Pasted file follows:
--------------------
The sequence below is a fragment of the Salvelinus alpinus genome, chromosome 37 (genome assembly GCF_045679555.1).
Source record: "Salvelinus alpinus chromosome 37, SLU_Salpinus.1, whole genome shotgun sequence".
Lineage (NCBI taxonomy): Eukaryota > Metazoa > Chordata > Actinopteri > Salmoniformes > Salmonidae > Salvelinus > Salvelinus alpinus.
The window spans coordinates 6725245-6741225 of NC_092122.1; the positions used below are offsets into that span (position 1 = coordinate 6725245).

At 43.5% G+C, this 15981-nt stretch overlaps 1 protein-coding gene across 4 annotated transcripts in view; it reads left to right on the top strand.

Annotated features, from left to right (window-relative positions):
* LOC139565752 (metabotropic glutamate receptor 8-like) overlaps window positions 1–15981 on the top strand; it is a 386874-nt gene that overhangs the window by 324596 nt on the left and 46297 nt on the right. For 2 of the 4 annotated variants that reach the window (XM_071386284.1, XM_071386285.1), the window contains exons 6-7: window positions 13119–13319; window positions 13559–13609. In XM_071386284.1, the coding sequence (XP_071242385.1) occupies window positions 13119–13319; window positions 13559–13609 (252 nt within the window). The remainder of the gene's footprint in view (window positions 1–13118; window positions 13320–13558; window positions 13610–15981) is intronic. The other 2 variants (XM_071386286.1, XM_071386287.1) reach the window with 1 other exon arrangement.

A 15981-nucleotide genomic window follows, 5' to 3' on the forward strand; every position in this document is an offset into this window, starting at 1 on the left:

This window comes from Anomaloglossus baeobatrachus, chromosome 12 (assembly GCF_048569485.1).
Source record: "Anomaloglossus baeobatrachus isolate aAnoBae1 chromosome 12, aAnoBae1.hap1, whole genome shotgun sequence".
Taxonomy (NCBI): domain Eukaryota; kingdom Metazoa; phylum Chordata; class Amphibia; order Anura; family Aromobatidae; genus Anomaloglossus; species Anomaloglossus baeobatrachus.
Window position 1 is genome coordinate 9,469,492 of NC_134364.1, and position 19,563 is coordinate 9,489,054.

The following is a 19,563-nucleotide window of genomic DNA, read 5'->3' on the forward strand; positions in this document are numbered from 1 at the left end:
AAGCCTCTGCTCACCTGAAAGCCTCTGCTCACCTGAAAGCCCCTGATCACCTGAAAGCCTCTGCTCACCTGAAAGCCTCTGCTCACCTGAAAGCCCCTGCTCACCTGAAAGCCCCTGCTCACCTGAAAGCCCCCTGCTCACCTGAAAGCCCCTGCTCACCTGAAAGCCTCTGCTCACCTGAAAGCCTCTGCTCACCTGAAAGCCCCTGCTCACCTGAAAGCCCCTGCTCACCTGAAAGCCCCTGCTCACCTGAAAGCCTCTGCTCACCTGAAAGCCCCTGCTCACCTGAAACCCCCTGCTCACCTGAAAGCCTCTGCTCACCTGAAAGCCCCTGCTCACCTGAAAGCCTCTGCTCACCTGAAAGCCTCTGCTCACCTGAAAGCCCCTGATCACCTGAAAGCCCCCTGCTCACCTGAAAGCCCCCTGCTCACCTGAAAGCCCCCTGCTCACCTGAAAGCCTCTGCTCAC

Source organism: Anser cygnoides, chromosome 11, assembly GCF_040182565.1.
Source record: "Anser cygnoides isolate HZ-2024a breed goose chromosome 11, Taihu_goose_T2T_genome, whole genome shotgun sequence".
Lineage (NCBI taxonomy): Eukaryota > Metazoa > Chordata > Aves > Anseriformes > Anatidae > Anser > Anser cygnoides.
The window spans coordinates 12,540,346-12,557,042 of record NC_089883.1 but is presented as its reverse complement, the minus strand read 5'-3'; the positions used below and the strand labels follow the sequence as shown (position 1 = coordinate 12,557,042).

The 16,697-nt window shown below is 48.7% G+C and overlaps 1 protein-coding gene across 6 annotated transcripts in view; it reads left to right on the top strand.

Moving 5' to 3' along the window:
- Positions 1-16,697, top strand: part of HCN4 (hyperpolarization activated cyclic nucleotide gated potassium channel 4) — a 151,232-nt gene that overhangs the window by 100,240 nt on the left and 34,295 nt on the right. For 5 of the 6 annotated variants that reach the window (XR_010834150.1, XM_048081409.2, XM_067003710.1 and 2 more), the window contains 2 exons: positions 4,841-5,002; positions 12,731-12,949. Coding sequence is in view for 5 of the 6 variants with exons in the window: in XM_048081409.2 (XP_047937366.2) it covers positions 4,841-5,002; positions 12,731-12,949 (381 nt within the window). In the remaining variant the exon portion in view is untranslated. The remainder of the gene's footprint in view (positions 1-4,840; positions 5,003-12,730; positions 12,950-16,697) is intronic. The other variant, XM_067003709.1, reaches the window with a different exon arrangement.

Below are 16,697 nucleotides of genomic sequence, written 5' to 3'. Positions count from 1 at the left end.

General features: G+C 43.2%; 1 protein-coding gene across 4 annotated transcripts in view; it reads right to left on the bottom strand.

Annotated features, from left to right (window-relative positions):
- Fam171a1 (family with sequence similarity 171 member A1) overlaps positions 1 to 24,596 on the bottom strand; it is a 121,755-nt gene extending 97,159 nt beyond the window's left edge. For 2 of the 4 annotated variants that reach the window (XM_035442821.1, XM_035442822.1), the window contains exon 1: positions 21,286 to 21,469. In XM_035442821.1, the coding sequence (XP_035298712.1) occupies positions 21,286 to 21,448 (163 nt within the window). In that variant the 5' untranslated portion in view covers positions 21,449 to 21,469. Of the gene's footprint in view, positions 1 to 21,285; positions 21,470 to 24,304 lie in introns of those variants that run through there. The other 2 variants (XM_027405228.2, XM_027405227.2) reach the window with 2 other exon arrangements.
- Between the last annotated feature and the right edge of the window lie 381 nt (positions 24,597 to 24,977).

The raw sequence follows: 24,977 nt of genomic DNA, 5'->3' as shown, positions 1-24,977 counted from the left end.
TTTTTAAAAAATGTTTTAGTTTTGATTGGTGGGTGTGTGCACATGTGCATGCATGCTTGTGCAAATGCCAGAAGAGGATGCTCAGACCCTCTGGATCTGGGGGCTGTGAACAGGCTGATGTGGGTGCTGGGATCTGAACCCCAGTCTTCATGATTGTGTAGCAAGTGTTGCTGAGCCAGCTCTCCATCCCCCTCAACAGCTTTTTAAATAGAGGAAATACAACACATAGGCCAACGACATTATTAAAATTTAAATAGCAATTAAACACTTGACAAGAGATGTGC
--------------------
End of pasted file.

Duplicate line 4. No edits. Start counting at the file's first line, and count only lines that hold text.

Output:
The window spans coordinates 6725245-6741225 of NC_092122.1; the positions used below are offsets into that span (position 1 = coordinate 6725245).